Table 2 shows that 65 (83.3%) children reported having suffered from toothache at some stage, and 23 (35.4%) reported that dental pain had caused them to be absent from school. Only 35 (44.9%) children reported they had seen a dentist.
A majority of children reported eating fruit (69; 88.5%) and vegetables (59; 75.6%) regularly. There was high, self-reported, regular consumption of sugary drinks (50; 64.1%) and sugary foods (56; 71.8%). School staff (30; 76.9%) also noted that children eat foods high in sugar at school. Twelve percent (10; 12.8%) of children did not consume tap water regularly and five percent (4; 5.1%) of children reported that tap water was unhealthy.
The majority of children thought that fruit (74; 94.9%) and vegetables (69; 88.5%) were healthy and that soft drinks (75; 96.2%) and sugary foods (75; 96.2%) were not healthy.
A total of 32 parents and/or guardians completed the oral health questionnaire (Table 3), with at least one parent/guardian for each child participating. Most parents/guardians were female (28; 87.5%); and the majority identified as Aboriginal (30; 93.8%).
There were 24 (74%) parents/guardians who had noticed signs of dental caries in their child’s teeth, including black teeth, brown teeth and rotten teeth. Sixty-eight percent (22) reported their child had previously experienced toothache; however, only a quarter (8) reported their child had accessed dental treatment regularly. Reasons for not having regular dental treatment included transport difficulties (13; 40.6%), dental services too far away (10; 31.3%) and their child was not in pain (10; 31.3%).
Table 3 shows that a majority of parents/guardians (31; 96.9%) owned their own toothbrush, as did their children (27; 84.4%). While most (31; 96.9%) parents/guardians agreed that toothbrushing helps children’s teeth, only half (17; 53.1%) reported that they helped their children to brush their teeth. Over a third (12; 37.5%) of parents/guardians agreed that dental caries in the primary dentition does not matter as these teeth will fall out anyway. A quarter (8; 25.0%) of parents/guardians did not know if there was much they could do to stop their child from getting holes in their teeth and nearly half (15; 46.9%) did not know that giving a baby a bottle of milk to take to bed as a comforter can cause dental caries.
A total of 37 school staff and two community health workers completed the oral health questionnaire. This was a majority of the school staff and health workers employed in the local schools and community health centres at the time. School staff included school principals (n=3), teachers (n=19), administration staff (n=4) and learning support staff, including Aboriginal education officers (n=11). Eleven of the school staff identified themselves as Aboriginal.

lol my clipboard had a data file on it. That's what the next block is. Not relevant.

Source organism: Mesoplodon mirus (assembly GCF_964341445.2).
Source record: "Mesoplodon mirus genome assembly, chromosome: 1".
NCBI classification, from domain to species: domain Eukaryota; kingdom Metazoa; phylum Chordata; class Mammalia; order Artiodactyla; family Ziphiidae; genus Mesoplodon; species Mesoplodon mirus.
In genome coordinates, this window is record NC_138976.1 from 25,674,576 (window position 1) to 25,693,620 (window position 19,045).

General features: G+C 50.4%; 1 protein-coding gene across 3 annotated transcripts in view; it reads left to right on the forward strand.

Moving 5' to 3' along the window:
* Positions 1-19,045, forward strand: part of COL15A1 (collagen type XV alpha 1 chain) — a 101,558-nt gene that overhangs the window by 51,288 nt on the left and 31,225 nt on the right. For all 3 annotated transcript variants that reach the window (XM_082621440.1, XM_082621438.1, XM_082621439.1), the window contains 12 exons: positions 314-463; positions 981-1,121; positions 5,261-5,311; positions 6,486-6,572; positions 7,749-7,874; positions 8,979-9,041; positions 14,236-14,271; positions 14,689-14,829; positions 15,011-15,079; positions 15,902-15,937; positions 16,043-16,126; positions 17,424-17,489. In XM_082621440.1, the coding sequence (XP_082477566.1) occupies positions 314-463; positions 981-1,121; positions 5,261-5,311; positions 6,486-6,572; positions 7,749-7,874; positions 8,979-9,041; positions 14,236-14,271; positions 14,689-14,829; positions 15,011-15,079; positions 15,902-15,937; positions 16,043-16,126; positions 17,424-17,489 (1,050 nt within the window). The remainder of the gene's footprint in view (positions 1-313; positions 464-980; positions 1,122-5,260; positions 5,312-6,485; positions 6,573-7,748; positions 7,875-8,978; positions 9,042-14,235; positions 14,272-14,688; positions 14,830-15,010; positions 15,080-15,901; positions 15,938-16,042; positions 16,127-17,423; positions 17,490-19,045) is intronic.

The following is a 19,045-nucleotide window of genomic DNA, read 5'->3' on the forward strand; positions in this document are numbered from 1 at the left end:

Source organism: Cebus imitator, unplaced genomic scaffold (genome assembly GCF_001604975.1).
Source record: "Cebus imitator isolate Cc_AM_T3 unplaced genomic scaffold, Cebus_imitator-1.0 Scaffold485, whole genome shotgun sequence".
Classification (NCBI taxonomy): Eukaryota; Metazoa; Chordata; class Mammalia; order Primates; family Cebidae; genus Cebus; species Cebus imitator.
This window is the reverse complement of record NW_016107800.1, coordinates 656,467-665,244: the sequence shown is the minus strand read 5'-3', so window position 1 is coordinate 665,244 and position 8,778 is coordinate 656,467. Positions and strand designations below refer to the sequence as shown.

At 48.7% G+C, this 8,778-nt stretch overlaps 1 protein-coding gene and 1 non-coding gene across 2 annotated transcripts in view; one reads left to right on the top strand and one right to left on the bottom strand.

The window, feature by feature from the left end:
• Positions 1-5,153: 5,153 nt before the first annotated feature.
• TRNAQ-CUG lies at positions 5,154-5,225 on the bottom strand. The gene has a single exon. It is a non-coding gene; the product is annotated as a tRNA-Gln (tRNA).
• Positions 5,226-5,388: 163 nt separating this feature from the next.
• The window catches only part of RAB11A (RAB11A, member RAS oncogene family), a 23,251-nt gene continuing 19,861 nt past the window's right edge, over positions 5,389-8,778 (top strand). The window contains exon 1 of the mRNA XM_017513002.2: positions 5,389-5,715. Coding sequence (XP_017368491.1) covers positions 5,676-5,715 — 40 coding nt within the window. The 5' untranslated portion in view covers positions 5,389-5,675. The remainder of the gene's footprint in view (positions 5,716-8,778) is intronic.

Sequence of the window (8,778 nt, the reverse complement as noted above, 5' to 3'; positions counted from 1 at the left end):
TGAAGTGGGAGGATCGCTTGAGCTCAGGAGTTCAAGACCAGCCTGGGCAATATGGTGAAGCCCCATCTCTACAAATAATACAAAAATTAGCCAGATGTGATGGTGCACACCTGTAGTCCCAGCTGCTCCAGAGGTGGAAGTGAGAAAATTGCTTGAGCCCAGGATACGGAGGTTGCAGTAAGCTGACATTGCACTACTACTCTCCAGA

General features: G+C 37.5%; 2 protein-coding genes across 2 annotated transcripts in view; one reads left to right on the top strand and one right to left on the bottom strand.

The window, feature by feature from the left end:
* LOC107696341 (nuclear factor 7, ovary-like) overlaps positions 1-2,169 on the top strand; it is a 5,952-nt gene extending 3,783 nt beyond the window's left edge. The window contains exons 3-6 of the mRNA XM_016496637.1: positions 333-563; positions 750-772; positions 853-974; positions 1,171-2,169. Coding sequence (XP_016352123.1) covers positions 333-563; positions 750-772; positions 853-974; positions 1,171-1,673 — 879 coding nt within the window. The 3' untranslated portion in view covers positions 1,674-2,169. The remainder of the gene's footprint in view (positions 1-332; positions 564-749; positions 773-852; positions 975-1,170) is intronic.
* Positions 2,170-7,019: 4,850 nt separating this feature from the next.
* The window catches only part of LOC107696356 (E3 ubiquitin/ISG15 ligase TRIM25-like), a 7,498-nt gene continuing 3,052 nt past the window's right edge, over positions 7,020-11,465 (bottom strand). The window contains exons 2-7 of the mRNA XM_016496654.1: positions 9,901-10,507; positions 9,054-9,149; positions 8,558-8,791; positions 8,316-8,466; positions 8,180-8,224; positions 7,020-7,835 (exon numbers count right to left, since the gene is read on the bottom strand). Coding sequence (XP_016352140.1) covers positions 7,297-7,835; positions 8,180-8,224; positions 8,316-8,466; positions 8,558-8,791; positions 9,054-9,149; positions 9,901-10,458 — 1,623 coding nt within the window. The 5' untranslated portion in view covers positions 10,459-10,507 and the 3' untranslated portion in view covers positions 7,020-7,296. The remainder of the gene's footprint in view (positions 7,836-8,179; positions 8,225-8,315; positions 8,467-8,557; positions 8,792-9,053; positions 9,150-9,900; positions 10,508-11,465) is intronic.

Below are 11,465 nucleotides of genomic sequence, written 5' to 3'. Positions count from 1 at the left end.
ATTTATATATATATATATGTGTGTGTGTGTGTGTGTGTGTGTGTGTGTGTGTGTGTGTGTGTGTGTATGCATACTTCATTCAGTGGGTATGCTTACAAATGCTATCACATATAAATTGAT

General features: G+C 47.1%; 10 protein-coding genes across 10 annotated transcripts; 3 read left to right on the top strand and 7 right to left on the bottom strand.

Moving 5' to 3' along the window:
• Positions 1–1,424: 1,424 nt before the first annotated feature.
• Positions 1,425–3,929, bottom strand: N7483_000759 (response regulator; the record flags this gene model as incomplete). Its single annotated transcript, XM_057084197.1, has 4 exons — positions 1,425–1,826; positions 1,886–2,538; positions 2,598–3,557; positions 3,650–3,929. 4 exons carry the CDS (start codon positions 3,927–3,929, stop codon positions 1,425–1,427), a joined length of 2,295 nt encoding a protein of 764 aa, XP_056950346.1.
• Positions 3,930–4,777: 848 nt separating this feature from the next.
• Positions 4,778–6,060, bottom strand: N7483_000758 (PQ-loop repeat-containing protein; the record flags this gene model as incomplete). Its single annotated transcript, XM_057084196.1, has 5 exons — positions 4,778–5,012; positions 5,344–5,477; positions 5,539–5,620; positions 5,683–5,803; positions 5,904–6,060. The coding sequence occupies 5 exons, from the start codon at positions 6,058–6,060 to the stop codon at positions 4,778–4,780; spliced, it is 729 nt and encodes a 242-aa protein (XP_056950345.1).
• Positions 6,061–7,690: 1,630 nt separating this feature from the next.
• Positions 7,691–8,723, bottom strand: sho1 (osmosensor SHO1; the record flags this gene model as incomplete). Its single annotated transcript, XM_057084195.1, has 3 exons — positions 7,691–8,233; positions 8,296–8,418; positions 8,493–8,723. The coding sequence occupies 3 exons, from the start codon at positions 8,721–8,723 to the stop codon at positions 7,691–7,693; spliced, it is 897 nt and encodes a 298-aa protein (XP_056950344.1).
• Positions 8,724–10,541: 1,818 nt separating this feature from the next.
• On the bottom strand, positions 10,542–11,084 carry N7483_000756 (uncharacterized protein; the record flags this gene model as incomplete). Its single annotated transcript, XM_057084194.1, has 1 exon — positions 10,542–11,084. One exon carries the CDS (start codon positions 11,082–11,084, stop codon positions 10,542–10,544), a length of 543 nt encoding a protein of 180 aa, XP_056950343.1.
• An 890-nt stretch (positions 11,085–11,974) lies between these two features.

The majority of respondents (36; 92.3%) agreed that most people will usually get problems with their teeth. However, most (38; 97.4%) agreed that keeping their teeth healthy is important to them. When shown a picture of dental caries, almost all (38; 97.4%) had noticed dental caries in children in their school or health centre, and 33 (84.6%) reported that children often complained of toothache.
Eighty-nine percent (35) of school staff and health workers were concerned with the number of children who experienced dental caries in their community and all agreed that action should be to be taken to address this, and supported a community oral health promotion program. A majority (36; 92.3%) were willing to receive training to facilitate such a program.
Table 4 shows the various oral health promotion strategies presented to school staff and health workers. The majority (36; 92.3%) believed that a school-based daily toothbrushing program would be most beneficial, followed by in-school oral health education (32; 82.1%), providing healthy food (24; 61.5%), implementing a fluoride varnish scheme (19; 48.7%) and providing chilled water fountains (16; 41.0%). Perceived barriers to establishing school-based oral health promotion program included time constraints in the school day (21; 53.8%), lack of time in the curriculum (17; 43.6%) and children who might not be willing to participate (12; 30.8%).